Zsigmond Kisfaludi Strobl (1884–1975) is one of the greatest figures of the 20th century Hungarian sculpture who is a most widely acknowledged artist on a worldwide scale. He was born in Alsórajk in Zala county, his heritage, in accordance with his will, has become part of the collection of Göcseji Museum where his most precious pieces of art have been displayed in permanent exhibitions since 1976.
His sculptures evoking the Greek and Renaissance ideal of beauty still fascinate their viewers. The number of his known works of art amounts to approximately nine hundred, almost ten per cent of them stand on public places even today. The talented young artist who was raised under challenging circumstances took all opportunities to improve on his education and take his professionalism to a higher level. In 1909 he participated in a collective exhibition in Budapest, in the Arthouse, then he visited cultural scenes across Western Europe, he went to Florence, Rome, London and Paris.
From 1924 he was a professor at the College of Fine Arts for almost four decades where several generations learned the tricks of moulding and casting under his guidance. In the 1930s besides having a studio in Budapest he also kept a studio in London where members of high society, and most often members of the royal family, followed on each other’s heels to get their portrait. In the 1950s he was highly appreciated in Moscow he was even elected member of the Academy of Arts of the USSR. He was loaded with countless high honours, even the Kossuth Prize was awarded to him twice. Some of his iconic creations, such as the portrait of Bernarnd Shaw, the world-famous Irish playwright – whom he considered as his friend – or the portrait of the young Queen Elizabeth, or the scene of the battle of 3 horsemen standing as large as life at a small square under the Eger Stronghold, are parts of the outstanding masterpieces of Hungarian sculpture. His most famous creation is the Statue of Liberty in Budapest.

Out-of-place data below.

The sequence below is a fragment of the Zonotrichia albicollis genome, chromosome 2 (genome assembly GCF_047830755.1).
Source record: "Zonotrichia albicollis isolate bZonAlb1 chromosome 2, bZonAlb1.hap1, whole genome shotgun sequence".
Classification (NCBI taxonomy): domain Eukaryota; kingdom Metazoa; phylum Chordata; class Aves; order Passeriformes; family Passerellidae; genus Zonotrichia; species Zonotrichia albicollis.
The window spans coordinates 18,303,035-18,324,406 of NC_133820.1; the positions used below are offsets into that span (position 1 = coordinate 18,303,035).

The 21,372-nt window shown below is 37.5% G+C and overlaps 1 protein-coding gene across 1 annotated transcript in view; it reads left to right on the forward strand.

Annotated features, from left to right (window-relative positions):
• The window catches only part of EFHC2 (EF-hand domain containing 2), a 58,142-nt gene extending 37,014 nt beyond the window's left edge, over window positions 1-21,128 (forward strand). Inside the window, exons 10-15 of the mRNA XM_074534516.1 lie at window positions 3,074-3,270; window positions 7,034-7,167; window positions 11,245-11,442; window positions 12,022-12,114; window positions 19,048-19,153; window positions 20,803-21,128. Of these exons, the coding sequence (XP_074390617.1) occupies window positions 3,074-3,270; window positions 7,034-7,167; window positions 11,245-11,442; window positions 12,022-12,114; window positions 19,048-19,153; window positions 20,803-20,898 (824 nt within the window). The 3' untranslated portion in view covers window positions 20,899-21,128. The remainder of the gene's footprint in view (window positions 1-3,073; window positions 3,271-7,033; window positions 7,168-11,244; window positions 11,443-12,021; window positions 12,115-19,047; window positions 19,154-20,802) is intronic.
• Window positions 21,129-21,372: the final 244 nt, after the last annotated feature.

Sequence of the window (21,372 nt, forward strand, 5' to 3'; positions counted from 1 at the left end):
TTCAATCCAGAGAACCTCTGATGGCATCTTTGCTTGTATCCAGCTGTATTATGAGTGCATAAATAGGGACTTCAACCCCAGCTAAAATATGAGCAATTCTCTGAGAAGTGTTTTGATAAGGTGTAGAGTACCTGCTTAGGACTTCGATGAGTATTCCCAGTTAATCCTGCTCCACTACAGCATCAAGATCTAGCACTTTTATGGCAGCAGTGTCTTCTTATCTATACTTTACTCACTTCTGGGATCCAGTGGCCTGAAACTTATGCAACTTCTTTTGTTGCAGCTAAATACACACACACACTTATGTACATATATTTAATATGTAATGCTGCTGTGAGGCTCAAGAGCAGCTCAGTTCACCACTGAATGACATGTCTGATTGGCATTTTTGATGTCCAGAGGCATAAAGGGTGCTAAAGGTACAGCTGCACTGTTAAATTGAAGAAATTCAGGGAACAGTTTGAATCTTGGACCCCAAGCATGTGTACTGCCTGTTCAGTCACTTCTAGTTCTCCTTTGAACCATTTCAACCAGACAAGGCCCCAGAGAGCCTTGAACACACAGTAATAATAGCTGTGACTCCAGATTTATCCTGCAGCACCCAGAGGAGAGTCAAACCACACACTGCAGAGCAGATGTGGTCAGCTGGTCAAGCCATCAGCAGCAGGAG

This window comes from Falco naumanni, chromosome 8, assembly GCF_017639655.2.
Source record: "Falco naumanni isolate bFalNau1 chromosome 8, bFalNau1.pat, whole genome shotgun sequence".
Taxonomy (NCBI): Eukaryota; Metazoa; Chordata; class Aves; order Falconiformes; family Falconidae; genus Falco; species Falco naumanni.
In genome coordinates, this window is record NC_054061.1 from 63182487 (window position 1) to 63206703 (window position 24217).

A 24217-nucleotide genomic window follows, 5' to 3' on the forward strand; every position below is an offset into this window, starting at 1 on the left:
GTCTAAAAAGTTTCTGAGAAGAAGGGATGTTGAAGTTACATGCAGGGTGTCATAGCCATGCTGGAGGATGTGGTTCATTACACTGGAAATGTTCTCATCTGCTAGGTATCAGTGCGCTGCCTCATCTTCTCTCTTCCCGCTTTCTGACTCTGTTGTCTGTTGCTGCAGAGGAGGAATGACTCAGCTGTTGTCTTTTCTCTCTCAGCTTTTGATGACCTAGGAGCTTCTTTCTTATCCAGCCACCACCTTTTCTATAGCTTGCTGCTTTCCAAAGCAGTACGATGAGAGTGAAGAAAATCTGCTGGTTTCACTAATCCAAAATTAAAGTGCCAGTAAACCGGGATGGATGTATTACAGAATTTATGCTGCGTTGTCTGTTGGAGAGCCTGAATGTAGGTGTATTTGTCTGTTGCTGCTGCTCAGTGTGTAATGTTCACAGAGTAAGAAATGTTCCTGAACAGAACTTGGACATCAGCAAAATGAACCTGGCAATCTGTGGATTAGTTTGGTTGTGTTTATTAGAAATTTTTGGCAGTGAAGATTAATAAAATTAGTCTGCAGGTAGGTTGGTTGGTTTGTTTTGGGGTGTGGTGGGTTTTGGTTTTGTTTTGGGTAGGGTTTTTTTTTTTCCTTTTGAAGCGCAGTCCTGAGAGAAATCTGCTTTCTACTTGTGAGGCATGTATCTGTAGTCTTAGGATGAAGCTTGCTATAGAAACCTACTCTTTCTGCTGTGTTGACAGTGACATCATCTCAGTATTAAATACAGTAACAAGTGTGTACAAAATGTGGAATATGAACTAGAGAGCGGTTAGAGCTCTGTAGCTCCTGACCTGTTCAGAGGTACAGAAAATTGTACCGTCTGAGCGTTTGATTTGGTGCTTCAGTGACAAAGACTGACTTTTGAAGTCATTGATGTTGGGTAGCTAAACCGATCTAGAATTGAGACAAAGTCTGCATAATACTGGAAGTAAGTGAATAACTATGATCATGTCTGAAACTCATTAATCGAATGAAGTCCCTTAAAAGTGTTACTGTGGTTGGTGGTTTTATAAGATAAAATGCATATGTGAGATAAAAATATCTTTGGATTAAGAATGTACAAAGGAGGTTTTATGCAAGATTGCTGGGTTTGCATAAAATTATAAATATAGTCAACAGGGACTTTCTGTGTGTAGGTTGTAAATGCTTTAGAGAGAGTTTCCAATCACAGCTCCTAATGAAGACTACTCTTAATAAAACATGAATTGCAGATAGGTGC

He was a brilliant talent, a highly productive artist of great knowledge. Aside from his Art Nouveau-style and progressive experiments as a young artist, he followed the classical, academic style in all his life. His sophisticated, suggestive nudes, the intense portrayals of his portraits, his brilliantly composed, lively groups of sculptures raise him to the best of his era.